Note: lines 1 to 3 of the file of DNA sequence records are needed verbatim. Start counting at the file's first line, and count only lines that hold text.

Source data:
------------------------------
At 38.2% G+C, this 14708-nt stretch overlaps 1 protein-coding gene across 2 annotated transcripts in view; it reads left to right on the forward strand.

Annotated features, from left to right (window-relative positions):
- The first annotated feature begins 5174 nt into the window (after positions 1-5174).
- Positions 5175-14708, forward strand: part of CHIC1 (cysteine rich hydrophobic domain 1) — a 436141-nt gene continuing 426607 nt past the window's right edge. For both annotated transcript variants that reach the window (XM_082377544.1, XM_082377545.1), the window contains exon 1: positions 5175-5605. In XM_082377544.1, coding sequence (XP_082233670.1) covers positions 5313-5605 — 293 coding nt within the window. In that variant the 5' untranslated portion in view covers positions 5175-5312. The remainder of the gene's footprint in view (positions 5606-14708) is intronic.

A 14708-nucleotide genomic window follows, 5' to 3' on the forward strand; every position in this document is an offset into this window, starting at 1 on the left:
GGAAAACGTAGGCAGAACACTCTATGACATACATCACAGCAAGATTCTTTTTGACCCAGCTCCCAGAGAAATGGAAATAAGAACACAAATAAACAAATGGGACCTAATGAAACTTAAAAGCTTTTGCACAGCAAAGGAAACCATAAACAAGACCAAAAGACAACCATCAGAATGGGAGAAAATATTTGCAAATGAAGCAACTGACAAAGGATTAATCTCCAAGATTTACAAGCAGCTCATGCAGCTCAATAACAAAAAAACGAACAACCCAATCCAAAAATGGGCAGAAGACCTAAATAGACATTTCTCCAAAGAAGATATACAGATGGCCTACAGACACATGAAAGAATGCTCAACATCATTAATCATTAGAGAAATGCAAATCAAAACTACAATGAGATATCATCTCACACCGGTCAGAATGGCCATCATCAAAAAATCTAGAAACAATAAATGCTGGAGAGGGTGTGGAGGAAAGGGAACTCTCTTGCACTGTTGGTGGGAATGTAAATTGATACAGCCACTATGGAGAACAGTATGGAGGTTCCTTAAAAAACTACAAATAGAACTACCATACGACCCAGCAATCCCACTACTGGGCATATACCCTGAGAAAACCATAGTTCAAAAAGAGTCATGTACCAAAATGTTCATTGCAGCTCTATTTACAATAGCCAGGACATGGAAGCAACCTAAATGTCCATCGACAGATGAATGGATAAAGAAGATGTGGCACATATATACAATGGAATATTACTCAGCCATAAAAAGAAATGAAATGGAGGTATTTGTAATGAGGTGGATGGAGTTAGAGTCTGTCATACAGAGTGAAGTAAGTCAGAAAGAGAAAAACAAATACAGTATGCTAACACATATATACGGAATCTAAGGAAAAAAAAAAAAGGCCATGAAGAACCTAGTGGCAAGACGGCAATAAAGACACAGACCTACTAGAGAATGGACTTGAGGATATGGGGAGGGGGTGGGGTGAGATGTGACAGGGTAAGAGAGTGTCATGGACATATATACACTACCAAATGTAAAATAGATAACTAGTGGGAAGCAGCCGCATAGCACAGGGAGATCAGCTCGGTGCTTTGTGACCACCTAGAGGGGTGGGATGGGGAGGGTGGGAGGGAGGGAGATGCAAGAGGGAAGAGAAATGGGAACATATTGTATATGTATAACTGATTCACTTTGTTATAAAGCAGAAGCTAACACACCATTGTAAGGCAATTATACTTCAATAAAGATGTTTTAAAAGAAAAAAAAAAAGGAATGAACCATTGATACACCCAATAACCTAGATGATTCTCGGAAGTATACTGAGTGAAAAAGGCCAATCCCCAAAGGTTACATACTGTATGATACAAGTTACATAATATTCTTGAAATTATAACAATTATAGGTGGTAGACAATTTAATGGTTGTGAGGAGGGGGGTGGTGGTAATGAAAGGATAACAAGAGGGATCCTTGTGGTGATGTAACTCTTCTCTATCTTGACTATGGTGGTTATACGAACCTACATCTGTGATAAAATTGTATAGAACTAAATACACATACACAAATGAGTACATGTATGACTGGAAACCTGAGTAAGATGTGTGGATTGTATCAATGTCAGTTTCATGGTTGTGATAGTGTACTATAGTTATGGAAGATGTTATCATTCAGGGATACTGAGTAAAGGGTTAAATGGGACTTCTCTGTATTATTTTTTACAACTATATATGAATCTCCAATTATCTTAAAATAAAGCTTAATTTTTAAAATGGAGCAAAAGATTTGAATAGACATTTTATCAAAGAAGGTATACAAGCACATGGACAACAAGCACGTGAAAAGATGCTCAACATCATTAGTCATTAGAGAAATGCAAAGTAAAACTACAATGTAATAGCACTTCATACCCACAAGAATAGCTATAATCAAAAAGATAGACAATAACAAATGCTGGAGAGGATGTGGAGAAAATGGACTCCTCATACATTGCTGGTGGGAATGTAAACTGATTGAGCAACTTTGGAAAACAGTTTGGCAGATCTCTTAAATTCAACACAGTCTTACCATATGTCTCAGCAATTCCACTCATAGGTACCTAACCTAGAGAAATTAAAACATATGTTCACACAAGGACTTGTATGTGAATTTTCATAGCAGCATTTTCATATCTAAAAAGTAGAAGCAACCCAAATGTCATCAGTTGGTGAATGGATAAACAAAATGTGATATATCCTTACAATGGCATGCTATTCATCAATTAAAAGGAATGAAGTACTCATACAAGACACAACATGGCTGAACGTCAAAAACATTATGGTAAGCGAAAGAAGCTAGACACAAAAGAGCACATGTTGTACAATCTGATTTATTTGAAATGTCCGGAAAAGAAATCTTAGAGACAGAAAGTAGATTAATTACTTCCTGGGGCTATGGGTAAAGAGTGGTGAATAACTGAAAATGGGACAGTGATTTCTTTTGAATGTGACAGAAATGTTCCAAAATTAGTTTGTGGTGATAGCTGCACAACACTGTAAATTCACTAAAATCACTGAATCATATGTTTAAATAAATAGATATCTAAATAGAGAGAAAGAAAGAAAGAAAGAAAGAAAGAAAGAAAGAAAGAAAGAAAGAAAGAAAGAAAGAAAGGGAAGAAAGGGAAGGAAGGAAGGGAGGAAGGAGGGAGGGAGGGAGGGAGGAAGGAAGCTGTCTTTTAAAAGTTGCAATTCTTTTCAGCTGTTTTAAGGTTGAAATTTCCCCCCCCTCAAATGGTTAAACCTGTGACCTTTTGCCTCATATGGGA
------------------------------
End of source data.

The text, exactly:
At 38.2% G+C, this 14708-nt stretch overlaps 1 protein-coding gene across 2 annotated transcripts in view; it reads left to right on the forward strand.

Annotated features, from left to right (window-relative positions):
- The first annotated feature begins 5174 nt into the window (after positions 1-5174).